Posted in ASD, Aspergers, Autism, GLBTQ | Tagged , , , , , , | 3 Comments

Let’s Talk About Empathy #Autism #Aspergers

According to the Merriam-Webster Dictionary, the definition of the word empathy is as follows:

1: the imaginative projection of a subjective state into an object so that the object appears to be infused with it
2: the action of understanding, being aware of, being sensitive to, and vicariously experiencing the feelings, thoughts, and experience of another of either the past or present without having the feelings, thoughts, and experience fully communicated in an objectively explicit manner; also : the capacity for empathy

From my personal perspective, as an adult with Asperger’s Syndrome, I want to discuss to Simon Baron-Cohen’s “Theory of Mind” and why I disagree with it.

For me, every single emotion is intense. When I was a child and I saw my mother trip and fall I would cry hysterically. If I saw another child being bullied, I may not have expressed my feelings the way a neurotypical child would, but I became extremely upset. In those moments, I wouldn’t know what to do with myself. Sometimes I would chastise the bully only to be told by a parent that I wasn’t being nice. Perhaps, I had misunderstood what I had been watching/experiencing? Perhaps my perception was incorrect.

As a teenager, I sought out the lonely kids in school. I went to twelve schools in twelve years for various reasons (none of them having anything to do with my behavior). I was often the new girl but I sought out my “peers” who seemed upset. However, they often were not happy to have my “empathy” or “sympathy” or whatever it was at the time because no one knew me. I couldn’t understand that people don’t necessarily want a stranger to try to comfort them. I thought “If I was in pain I would be so happy that someone would sit beside me and listen.” But apparently, that’s just me.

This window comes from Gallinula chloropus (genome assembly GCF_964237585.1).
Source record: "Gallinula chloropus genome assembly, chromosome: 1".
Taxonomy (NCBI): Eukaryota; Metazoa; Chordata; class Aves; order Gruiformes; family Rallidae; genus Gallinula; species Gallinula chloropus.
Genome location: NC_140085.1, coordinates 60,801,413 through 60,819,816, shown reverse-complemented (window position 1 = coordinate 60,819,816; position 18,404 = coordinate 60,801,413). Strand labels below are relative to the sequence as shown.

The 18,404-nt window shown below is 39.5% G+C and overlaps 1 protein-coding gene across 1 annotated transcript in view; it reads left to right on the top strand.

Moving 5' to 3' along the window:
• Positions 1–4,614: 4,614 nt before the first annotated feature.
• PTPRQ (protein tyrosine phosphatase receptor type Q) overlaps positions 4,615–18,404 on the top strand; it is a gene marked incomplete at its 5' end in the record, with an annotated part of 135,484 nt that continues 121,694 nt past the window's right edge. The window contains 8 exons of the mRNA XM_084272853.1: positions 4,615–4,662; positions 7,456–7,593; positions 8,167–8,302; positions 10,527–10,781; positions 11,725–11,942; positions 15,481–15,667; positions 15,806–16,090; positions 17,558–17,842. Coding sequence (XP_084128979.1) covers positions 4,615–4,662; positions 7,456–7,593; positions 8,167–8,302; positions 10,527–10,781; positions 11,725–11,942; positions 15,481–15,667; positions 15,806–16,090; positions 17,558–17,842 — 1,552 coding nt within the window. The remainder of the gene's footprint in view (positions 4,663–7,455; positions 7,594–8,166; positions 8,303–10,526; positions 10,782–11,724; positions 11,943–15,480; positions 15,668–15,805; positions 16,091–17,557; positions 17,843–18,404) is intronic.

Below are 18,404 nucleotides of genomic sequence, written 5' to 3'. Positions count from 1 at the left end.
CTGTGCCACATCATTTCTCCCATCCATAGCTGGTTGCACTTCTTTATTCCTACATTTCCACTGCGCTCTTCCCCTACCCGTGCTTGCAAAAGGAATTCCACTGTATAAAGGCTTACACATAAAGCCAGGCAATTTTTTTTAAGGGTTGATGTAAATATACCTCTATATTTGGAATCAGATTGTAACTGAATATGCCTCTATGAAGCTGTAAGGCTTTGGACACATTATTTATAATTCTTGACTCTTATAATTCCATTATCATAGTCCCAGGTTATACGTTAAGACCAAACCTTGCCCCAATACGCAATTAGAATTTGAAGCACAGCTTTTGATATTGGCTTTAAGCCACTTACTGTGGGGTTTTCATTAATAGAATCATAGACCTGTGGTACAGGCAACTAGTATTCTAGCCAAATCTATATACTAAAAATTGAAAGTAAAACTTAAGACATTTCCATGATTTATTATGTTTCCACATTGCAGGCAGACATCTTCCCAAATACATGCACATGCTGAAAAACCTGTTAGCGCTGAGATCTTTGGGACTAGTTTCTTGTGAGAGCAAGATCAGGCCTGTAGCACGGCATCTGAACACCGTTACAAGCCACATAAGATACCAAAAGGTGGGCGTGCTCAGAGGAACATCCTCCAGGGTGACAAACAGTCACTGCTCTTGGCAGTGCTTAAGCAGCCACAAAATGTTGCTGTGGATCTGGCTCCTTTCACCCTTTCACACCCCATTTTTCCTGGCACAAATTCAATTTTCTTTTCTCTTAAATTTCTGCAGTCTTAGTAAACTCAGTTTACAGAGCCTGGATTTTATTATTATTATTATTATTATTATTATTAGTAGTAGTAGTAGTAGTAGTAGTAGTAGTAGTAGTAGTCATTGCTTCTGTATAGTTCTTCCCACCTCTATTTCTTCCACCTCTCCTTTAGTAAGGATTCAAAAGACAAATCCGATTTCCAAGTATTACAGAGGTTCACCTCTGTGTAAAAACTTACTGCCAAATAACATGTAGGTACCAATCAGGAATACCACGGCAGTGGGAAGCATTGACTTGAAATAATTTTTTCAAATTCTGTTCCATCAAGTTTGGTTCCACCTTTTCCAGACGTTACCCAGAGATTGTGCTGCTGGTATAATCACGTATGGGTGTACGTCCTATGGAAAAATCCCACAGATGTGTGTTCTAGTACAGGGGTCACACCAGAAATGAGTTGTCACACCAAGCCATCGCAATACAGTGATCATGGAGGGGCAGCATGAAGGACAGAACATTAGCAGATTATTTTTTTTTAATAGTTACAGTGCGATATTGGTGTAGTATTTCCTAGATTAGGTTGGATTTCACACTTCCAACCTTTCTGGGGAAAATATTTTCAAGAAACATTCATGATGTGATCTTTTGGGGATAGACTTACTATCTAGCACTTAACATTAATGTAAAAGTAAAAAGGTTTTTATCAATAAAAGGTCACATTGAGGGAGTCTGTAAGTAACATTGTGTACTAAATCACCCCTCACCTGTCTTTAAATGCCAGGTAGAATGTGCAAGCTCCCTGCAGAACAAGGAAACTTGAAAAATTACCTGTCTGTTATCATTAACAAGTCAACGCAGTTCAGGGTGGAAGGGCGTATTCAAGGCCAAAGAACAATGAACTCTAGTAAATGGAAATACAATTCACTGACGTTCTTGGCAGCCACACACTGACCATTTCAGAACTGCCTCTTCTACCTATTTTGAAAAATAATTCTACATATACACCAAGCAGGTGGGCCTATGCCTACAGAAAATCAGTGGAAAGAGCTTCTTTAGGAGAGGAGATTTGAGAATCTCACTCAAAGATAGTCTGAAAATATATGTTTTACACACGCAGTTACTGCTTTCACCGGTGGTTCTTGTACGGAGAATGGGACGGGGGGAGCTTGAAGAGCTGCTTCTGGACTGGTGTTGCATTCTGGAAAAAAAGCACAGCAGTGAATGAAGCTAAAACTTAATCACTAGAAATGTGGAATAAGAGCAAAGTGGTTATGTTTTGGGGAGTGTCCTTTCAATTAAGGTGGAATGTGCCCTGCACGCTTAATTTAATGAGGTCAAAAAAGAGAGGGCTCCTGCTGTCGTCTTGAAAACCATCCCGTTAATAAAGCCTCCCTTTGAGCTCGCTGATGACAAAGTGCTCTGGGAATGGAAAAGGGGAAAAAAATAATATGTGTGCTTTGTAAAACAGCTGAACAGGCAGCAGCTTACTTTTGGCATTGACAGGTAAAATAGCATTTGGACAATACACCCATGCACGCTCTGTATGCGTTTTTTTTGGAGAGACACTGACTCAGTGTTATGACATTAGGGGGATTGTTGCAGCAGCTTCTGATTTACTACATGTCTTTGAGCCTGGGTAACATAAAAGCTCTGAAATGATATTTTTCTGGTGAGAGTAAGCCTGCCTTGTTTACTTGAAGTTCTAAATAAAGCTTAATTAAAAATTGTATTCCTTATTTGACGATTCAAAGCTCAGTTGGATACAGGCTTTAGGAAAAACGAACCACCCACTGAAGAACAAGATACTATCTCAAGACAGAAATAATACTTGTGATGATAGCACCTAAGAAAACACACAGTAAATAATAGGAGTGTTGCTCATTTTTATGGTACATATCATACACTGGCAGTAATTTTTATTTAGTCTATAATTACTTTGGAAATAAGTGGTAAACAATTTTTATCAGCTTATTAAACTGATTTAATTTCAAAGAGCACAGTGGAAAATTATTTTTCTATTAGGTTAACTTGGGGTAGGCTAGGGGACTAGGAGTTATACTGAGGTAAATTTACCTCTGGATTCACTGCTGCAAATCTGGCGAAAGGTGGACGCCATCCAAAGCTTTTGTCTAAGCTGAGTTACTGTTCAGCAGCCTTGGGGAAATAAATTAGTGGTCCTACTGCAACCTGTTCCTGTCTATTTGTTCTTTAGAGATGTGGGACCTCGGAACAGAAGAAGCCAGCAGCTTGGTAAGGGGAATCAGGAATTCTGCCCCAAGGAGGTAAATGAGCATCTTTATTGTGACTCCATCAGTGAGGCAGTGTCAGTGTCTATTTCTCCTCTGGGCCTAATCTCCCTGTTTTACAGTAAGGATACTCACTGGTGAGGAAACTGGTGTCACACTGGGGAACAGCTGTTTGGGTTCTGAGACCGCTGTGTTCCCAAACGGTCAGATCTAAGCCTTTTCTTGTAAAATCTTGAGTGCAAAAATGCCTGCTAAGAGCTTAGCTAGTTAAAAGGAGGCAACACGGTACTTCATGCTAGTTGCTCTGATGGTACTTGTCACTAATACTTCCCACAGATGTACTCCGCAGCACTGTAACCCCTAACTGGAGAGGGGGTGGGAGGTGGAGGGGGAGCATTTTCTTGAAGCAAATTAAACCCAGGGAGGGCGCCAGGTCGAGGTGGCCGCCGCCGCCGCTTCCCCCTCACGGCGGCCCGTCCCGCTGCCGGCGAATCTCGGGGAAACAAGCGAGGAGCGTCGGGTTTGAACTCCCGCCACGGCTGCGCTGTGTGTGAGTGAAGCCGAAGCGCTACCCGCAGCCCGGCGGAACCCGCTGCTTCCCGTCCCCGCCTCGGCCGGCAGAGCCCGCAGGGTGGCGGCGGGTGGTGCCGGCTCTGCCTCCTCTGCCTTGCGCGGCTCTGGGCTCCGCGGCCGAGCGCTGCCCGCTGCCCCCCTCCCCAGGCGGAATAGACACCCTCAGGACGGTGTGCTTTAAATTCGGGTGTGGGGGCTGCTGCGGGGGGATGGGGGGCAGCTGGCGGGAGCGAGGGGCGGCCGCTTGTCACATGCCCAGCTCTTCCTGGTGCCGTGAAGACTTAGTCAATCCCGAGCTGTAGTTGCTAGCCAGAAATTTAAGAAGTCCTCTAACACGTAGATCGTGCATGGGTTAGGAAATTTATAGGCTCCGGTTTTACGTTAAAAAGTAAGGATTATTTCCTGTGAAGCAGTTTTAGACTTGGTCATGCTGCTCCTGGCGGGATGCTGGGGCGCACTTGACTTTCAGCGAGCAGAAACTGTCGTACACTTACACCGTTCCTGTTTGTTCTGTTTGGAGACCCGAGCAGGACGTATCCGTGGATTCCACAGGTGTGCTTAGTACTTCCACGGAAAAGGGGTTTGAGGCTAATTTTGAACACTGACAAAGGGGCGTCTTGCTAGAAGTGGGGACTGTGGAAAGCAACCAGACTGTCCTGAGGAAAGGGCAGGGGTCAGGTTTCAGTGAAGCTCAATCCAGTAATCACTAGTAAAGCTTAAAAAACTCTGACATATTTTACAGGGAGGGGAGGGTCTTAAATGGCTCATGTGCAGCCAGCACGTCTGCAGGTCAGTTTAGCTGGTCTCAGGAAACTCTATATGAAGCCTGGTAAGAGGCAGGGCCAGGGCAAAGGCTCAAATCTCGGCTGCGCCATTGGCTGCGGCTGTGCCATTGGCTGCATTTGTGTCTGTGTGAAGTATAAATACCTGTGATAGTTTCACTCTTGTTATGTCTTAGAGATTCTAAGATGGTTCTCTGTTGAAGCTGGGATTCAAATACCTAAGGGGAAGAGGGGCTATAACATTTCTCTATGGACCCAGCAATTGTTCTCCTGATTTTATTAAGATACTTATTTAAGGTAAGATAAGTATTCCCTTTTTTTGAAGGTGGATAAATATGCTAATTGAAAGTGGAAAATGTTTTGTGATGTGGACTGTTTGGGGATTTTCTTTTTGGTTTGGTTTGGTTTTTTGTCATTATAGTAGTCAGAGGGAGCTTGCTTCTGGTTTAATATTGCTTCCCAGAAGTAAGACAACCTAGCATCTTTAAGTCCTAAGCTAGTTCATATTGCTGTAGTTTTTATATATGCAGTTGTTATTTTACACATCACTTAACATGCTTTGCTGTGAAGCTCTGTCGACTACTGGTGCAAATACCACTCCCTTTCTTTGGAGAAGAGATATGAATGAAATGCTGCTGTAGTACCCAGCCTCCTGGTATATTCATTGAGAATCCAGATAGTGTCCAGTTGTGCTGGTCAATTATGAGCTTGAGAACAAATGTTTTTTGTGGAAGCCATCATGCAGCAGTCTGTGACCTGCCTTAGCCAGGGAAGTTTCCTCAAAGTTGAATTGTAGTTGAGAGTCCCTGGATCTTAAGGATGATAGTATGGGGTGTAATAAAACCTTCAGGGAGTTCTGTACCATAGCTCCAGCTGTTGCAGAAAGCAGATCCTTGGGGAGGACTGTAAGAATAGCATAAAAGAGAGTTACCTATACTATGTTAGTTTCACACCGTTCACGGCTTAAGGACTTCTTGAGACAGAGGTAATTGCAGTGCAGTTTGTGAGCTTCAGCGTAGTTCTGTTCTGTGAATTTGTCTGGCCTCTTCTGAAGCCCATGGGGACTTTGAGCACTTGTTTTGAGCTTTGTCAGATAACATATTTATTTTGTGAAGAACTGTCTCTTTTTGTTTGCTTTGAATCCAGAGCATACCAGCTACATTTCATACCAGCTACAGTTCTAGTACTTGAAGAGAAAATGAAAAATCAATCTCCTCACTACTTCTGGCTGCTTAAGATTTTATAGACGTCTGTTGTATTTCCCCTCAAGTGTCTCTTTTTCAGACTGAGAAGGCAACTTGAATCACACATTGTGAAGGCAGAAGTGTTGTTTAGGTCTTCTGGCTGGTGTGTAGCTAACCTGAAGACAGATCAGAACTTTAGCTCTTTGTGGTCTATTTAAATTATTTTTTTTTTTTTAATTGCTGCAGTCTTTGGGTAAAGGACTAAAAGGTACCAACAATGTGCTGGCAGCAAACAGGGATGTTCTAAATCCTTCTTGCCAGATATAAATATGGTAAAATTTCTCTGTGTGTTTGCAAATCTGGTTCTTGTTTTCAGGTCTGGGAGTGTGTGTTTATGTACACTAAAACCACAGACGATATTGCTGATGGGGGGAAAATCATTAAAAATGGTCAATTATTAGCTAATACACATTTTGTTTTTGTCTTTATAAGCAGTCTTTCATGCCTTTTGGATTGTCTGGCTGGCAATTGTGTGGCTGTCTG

All I know is that when I see someone in pain, I feel physical pain. When I see someone cry, my chest burns and I feel pressure behind my eyes. When someone is extremely happy, that is very intense for me too. Their voice changes pitch which can make it hard to listen to for me but if I look in their eyes, it’s still too intense.

This is partially why I do not like looking into people’s eyes. There is a whole world within someone’s eyes. I see pain, I see sadness, I see vulnerability and it’s too intense for me. It’s very hard to have a low key conversation when every time I look into their eyes I see this intensity that is unspoken. Sometimes the pain I see hidden in someone’s eyes is enough to bring me to tears or want to scream in pain.

I can understand that I cannot relate to lots of things neurotypical people express. That doesn’t mean I don’t care. It simply means that I don’t understand. In fact, I have a passionate aversion to injustice that I have never seen in a person who was not on the Autism Spectrum. I have heard so many neurotypical people brush off injustice because it didn’t affect them. Isn’t that an issue with empathy?

I’m not saying that people with ASD are more empathetic. No one is better than someone else and everyone is different. Sure, maybe there are people with ASD that truly struggle with empathy just like there are plenty of people who do not have ASD who struggle with empathy.

My theory is that we just process empathy in a different way. Should that surprise anyone? Not likely.

I attribute pain to pain. It doesn’t matter what shade of gray that pain is, I know what pain feels like. I know physical pain. I know emotional pain. I may not know what to say to you if you are crying. In fact, I might feel intensely uncomfortable. But for me, that is because I too feel pain even if I don’t say that in words.

Maybe this isn’t empathy that I am feeling. But if it isn’t, then I don’t know what is.

Posted in ASD, Aspergers, Autism | 16 Comments

Good Morning Boston


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Makeshift Mattress – A Poem